For those of you who like pictures (or infographics, as the cool kids call them), we have two for you.
First is an infographic slide show from the Heritage Foundation. It’s a handy way to recap, unfiltered, the conservative critique of the Affordable Care Act.
The data comes from a mix of government sources (Congressional Budget Office, the Medicare Actuary), consultants and conservative analysts. Obviously, it portrays the federal health law critically but the material is presented in a way that’s quite useful to journalists.
It shows the increasing numbers of Americans who are likely to get insured through the government (Heritage counts people who get subsidies to purchase in the exchanges as “government health care”). It accurately notes that millions will still be uninsured even a decade from now under the new law. It raises questions about whether you can keep the care you have now if you want. (Warning: There has been a ton of controversy and uncertainty about forecasts of whether businesses will drop insurance coverage of workers because of the law – and many of us would have our insurance changed by our employers or our work circumstances with or without “Obamacare.”)
It charts the various taxes, fees and levies that will finance the coverage expansion. (It doesn’t like them.) In short, it’s a good overview of how the law is seen from the right, and it might help you understand some of the charges and countercharges in the final weeks of the campaign – and beyond.
The second graphic, alas, isn’t quite so pretty – it’s a one-page chart. But it’s from the Deloitte Center for Health solutions and it identifies “The top ten myths about the health care reform debate.”
Deloitte works with businesses and it has its own interest in the health sector, but I think this chart touches on, and concisely addresses, some pretty common misconceptions about the health care delivery system, the role of “wellness,” the money we spend and how we spend it. I think it can help you be a more savvy reporter and cut through some of the bromides you hear.
For instance, you will sometimes hear politicians (or advocates or providers) say that “prevention” and “wellness” will solve our problems if we just buck up and take better care of ourselves (or to put it more generously, if we have a health care system focused on wellness, not sickness.) Don’t get me wrong – there’s more than a shred of truth to that, prevention and wellness are important for the quality of our lives, not just the bottom line of our economy. But it’s not the whole picture; all of us are going to eventually get sick, even those who do have a healthy lifestyle. Here’s how Deloitte puts it in perspective:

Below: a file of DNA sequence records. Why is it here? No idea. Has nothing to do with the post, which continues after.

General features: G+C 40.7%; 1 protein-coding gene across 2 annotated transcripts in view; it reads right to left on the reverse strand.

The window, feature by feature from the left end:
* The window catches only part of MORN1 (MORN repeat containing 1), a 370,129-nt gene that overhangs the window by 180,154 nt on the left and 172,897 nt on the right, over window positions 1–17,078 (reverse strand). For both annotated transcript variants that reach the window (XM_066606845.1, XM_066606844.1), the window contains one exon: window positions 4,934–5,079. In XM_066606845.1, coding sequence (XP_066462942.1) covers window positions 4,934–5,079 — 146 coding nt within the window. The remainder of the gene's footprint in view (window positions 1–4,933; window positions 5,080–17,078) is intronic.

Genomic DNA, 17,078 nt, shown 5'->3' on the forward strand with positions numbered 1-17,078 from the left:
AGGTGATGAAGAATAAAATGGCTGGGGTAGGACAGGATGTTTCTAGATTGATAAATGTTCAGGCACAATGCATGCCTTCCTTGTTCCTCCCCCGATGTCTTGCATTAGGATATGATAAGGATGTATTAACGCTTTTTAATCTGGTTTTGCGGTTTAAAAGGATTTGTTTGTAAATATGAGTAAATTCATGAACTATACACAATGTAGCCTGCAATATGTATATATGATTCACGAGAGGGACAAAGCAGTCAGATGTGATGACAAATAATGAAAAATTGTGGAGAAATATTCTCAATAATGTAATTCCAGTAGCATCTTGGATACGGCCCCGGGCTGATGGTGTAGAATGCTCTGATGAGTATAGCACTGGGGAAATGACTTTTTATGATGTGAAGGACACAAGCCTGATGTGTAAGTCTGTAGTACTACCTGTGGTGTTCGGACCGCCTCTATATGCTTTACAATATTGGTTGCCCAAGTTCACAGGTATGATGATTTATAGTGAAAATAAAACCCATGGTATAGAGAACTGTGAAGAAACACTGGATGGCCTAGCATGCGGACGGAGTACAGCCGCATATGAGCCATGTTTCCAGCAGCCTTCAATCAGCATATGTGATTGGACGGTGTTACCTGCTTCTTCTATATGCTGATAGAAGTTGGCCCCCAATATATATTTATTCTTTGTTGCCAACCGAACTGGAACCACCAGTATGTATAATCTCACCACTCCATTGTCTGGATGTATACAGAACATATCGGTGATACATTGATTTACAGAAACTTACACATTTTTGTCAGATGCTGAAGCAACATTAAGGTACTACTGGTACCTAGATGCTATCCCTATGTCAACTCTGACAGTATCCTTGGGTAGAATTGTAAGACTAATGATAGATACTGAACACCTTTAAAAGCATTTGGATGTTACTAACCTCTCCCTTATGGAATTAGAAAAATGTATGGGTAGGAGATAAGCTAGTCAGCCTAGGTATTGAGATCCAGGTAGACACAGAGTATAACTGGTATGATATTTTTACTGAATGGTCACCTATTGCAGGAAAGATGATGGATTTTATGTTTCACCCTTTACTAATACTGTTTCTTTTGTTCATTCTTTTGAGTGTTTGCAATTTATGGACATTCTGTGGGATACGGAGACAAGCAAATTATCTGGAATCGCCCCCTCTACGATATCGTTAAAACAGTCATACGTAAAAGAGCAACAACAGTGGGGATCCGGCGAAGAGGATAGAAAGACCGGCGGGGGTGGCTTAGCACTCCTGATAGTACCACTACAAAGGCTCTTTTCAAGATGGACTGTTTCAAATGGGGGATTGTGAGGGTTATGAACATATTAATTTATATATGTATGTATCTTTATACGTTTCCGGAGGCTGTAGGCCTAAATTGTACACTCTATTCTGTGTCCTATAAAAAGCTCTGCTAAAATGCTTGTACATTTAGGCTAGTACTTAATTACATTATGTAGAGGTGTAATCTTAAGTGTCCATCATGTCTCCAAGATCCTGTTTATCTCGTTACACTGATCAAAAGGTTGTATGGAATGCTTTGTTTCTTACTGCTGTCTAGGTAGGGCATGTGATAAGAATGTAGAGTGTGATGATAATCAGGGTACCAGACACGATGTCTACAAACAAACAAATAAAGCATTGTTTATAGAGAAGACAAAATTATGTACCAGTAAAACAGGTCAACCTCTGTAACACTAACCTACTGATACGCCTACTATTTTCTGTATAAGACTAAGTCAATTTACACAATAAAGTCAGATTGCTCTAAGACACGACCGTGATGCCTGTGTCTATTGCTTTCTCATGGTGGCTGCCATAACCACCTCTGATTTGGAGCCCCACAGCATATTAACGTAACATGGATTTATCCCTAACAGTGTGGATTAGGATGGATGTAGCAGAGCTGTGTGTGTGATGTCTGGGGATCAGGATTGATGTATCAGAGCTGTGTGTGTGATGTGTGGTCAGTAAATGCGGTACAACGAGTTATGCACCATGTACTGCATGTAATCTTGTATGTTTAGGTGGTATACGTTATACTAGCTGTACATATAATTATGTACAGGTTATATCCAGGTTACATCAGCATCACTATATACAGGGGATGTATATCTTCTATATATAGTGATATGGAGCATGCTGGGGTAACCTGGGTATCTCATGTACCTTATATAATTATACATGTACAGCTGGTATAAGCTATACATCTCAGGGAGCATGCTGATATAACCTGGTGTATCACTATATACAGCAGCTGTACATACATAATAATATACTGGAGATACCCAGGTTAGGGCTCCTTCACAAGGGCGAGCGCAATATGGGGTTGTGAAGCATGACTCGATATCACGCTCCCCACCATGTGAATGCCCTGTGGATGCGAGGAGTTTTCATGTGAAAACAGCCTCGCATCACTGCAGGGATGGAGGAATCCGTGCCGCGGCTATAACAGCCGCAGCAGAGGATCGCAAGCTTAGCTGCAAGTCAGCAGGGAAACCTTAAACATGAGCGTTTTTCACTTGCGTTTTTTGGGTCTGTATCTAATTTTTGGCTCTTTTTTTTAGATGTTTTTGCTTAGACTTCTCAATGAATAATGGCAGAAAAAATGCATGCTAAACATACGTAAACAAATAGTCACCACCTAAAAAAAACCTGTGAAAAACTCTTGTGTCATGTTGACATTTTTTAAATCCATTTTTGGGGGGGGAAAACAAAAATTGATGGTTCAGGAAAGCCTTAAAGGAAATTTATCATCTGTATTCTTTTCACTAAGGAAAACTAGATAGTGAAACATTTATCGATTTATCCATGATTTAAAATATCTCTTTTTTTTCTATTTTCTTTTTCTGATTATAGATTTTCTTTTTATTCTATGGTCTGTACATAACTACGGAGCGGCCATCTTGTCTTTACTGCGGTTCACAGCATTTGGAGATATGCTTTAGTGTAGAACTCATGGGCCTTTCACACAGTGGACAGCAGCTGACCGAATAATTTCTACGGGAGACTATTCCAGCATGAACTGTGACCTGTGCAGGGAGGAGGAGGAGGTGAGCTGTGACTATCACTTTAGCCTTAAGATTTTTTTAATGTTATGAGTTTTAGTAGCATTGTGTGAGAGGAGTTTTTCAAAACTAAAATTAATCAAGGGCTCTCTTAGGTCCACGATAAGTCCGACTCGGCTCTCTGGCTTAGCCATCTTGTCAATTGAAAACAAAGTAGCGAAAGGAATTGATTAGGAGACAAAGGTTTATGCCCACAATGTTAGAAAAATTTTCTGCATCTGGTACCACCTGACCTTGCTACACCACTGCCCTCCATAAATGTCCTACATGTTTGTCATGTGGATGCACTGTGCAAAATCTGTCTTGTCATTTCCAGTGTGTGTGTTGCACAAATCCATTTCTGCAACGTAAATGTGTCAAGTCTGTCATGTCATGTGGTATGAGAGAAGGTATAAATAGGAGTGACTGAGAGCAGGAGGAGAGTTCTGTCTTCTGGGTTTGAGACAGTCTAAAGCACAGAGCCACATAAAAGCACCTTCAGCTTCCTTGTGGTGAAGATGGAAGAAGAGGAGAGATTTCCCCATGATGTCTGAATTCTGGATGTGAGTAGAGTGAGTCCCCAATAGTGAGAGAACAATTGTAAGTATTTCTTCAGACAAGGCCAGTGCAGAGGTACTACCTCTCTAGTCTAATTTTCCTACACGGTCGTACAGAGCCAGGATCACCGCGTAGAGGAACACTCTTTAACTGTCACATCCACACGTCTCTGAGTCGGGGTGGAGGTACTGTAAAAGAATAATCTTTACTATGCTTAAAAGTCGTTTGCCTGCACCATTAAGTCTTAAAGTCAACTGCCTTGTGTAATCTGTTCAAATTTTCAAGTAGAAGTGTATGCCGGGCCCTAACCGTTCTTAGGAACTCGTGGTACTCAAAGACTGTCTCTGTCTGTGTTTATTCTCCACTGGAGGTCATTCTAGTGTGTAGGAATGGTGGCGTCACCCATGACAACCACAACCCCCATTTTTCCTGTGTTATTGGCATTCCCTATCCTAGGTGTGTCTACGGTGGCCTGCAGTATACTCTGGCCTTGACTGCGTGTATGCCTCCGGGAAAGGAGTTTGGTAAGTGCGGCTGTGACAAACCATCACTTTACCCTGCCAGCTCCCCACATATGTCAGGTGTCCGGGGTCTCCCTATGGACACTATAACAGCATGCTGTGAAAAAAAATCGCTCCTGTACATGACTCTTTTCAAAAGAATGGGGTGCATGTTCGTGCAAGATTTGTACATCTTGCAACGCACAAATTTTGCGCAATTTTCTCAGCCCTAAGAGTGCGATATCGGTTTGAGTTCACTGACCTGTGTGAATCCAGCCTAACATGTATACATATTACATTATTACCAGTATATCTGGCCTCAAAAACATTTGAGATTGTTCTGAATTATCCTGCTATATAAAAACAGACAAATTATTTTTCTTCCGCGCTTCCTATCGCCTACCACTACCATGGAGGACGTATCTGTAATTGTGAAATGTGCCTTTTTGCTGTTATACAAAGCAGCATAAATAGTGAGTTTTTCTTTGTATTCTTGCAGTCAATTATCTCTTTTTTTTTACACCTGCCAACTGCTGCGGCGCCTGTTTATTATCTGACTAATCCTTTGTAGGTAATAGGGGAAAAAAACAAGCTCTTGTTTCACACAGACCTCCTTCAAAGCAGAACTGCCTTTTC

Myth: The major driver of health costs in unhealthy lifestyles and the Affordable Care Act (ACA) doesn’t address this at all.
Fact: Costs associated with chronic diseases like obesity, diabetes, asthma, and lifestyle choices like drug abuse, smoking, and hang gliding contribute, but other root causes also contribute: incentives to do more tests and procedures instead of only when necessary per the evidence, underlying costs of technologies and facilities that in many cases are driven by financial or competitive opportunities rather than clinical need, and regulatory compliance costs add to the cost spiral.6 It’s not one of these; it’s all of them in tandem. And the ACA has a number of provisions that address lifestyle and chronic challenges-essential health benefits must include programs to address them, the National Quality Strategy for Quality Improvement in Health Care, released by the U.S. Department of Health and Human Services (HHS), must advance innovation in finding new solutions like medical homes and accountable care, and expansion of access to primary care services are three among many new solutions. But the major presumption of ACA relative to lifestyle issues is this: access to health insurance for 32 million newly insured Americans will put a dent in unhealthy lifestyles by taking down a barrier to the system’s providers and programs
Check them both out.